Illinois Spousal Maintenance Guidelines and Your Divorce
When a judge issues a spousal maintenance or spousal support order, one spouse must pay a certain amount of money on a regular basis to the other spouse. You only receive maintenance if the judge decides that you need it and your spouse has the ability to pay it. The Illinois Marriage and Dissolution of Marriage Act (IMDMA) contains uniform guidelines for spousal maintenance orders in Illinois divorce proceedings. The goal of the guidelines is to make spousal maintenance awards in divorce more consistent and to let you know what to expect if you get spousal maintenance in your Illinois divorce.
Application of the Spousal Maintenance Guidelines
The spousal maintenance guidelines apply only when the judge already decided that maintenance is appropriate. To determine whether spousal maintenance is appropriate in your case, the judge must consider several factors, including the following for both parties:
- All sources of income and property, including disability and retirement income;
- Realistic future earnings potential and employable status;
- Responsibility for marital debts and other liabilities;
- Age, health and station in life; and
- Financial needs.
If spousal maintenance is appropriate in your case, the next step is to see if the spousal maintenance guidelines apply in your case. In order for the guidelines to apply, the combined gross income of the parties must be less than $250,000, and there must be no multiple family situations. If your case doesn’t meet these requirements, then the judge does not have to apply the guidelines in deciding how much maintenance you get and how long your spouse will have to pay it.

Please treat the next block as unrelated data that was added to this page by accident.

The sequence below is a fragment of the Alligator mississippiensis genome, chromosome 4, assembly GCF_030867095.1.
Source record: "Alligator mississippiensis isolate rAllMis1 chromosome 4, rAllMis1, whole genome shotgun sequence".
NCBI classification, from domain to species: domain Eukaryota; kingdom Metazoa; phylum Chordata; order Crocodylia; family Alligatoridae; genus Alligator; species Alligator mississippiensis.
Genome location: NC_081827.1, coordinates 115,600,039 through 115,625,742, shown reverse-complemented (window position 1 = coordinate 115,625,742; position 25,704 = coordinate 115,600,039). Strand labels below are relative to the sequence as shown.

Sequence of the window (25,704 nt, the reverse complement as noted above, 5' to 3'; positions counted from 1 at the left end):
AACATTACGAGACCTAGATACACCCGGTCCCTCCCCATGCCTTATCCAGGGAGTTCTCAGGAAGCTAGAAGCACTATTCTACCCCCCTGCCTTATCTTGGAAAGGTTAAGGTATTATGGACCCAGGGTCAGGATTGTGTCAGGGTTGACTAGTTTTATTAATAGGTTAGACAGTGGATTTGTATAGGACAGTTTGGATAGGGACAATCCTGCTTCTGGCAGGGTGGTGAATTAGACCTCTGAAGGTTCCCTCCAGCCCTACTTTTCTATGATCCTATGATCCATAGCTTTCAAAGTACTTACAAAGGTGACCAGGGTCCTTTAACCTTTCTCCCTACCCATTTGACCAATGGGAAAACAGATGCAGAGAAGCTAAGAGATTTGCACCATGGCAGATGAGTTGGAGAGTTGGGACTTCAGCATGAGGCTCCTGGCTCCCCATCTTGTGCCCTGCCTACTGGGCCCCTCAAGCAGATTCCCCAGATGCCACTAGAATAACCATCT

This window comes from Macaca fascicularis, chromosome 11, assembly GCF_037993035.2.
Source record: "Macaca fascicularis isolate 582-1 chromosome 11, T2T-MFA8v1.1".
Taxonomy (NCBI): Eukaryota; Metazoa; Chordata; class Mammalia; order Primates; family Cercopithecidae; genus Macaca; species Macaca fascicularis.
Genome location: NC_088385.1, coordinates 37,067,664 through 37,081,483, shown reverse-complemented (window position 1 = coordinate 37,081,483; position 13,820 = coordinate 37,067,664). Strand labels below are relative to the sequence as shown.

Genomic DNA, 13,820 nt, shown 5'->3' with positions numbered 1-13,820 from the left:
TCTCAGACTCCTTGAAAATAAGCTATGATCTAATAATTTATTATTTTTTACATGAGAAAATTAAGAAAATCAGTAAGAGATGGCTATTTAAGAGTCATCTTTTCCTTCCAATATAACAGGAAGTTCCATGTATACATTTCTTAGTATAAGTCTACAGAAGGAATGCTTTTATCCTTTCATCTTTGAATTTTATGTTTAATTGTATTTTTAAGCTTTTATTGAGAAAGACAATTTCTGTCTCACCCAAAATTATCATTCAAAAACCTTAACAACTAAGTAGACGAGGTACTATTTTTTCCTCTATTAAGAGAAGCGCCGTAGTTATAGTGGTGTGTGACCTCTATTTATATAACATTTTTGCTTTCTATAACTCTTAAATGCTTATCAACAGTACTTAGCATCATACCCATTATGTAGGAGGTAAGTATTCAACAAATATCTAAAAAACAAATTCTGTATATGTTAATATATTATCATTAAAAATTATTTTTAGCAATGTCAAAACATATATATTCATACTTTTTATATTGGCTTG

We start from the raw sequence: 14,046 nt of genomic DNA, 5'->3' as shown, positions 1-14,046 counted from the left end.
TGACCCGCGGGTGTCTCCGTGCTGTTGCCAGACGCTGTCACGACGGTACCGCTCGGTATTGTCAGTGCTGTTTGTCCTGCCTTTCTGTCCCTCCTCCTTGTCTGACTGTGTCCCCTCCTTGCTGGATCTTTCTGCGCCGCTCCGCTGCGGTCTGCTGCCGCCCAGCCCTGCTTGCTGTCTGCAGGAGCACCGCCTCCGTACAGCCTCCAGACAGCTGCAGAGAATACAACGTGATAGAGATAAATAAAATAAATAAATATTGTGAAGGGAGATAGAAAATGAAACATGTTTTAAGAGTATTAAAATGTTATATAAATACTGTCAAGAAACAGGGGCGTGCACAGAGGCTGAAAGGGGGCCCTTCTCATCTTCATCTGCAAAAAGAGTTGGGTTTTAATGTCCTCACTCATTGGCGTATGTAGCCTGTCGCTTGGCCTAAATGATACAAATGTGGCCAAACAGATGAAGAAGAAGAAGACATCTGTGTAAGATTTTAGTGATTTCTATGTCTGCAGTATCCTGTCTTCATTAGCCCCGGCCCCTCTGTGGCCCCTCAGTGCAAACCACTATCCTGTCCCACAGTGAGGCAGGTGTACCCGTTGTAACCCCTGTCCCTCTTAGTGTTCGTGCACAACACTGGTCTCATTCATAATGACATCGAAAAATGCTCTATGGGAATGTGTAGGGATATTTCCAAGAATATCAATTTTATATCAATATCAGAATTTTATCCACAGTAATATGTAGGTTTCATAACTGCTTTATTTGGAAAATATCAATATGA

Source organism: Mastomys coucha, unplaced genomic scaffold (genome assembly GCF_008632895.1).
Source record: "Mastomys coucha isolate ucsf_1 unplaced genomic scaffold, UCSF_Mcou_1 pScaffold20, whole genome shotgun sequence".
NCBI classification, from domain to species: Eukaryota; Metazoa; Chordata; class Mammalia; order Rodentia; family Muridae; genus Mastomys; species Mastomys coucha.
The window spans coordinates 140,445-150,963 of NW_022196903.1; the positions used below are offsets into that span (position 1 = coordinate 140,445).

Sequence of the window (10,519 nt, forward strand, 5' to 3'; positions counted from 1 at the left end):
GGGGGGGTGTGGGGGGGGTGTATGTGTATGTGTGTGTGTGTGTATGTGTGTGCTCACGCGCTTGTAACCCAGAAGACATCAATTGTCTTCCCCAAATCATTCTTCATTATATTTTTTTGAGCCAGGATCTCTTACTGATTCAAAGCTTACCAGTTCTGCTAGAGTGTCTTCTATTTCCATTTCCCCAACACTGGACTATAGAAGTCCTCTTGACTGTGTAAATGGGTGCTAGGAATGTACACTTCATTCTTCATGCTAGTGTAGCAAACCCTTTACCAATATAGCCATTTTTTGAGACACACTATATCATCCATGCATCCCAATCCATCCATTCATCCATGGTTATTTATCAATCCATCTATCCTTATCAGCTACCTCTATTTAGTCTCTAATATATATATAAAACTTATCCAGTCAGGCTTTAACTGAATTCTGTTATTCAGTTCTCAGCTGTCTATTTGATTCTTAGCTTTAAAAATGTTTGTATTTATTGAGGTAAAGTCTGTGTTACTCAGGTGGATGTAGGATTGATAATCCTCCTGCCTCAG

Calculation of Spousal Maintenance Under the Guidelines
The guidelines create a mathematical formula for deciding what amount of spousal maintenance, as well as how long you will continue to get spousal maintenance. Additionally, the amount of spousal maintenance directly affects any child support orders in the case, so you must calculate spousal maintenance under the guidelines before you calculate child support. The length of your marriage is a major determining factor. Generally, a marriage that lasted over 10 years is much more likely to result in a spousal maintenance award than a marriage that lasted only two or three years. Your financial situation also is very important in calculating spousal maintenance. For example, if you stayed at home and raised the kids for years while your husband went to school, got his degree, and built a successful career, then you may be more likely to get spousal maintenance.
Contact Your Palatine Divorce Attorney Today
Skilled Palatine, IL family law attorney Nicholas W. Richardson is here to help you through your divorce case, involving various factors like spousal support, child support, allocation of parental responsibilities or property division. No divorce is easy, but Attorney Richardson knows answers your questions and provides legal guidance throughout the process. While you focus on making a new life for yourself, he will be there to handle the legal issues as they come up.